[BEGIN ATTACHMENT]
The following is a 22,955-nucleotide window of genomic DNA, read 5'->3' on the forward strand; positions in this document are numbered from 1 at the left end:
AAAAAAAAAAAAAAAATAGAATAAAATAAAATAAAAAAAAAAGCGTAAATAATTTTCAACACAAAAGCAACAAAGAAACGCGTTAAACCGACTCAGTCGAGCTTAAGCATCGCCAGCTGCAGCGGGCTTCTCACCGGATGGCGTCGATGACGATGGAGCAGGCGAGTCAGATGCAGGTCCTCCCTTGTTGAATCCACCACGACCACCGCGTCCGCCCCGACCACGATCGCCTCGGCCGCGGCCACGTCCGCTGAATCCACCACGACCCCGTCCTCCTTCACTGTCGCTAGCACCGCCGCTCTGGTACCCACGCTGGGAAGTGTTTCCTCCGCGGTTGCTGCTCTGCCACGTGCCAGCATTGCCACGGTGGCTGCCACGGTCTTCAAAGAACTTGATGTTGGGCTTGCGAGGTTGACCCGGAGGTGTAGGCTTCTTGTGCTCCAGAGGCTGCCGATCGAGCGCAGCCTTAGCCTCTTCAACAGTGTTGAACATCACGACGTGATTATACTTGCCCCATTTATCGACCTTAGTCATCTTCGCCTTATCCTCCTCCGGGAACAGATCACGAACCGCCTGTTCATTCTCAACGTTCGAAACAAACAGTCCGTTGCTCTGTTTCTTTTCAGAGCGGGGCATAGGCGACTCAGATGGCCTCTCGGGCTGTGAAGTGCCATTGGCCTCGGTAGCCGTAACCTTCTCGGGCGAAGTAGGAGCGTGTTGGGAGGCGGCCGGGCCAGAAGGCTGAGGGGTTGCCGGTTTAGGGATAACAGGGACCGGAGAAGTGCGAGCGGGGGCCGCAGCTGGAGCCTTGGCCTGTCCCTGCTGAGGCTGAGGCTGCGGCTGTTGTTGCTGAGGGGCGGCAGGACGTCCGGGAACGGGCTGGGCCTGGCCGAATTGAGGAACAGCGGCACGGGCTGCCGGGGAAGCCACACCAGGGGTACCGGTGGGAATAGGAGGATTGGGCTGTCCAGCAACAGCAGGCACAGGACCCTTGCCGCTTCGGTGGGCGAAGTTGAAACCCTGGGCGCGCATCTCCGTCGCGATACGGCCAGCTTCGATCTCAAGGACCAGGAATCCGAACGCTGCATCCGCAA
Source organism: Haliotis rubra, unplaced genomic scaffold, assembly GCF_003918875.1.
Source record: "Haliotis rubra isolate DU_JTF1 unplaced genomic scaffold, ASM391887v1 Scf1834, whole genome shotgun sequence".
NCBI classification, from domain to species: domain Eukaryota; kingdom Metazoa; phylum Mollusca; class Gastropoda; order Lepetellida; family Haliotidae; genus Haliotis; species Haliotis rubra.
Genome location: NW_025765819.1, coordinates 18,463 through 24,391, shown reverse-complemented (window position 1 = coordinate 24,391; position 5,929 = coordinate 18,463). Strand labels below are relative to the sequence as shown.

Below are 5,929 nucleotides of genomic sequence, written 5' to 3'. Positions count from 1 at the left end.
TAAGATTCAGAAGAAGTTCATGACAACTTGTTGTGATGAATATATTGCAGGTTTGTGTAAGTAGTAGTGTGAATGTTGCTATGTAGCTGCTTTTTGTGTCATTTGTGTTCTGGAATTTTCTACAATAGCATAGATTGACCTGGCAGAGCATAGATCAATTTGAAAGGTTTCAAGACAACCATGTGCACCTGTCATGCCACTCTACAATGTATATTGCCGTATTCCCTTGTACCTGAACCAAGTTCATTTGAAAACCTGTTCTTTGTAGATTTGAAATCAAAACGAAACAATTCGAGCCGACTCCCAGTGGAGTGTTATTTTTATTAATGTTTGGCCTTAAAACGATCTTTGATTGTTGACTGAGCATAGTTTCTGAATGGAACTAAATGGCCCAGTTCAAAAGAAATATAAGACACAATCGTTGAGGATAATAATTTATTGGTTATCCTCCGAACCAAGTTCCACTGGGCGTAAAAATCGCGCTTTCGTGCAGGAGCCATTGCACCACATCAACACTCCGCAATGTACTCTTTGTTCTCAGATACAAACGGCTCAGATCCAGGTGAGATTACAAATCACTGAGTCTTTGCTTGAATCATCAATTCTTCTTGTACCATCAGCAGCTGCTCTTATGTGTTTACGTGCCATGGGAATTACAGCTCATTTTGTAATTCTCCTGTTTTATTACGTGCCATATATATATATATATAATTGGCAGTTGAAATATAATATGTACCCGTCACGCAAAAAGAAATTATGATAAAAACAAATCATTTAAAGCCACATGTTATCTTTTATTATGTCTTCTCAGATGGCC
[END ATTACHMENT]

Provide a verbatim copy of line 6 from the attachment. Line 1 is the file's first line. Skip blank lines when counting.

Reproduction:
Genome location: NW_025765819.1, coordinates 18,463 through 24,391, shown reverse-complemented (window position 1 = coordinate 24,391; position 5,929 = coordinate 18,463). Strand labels below are relative to the sequence as shown.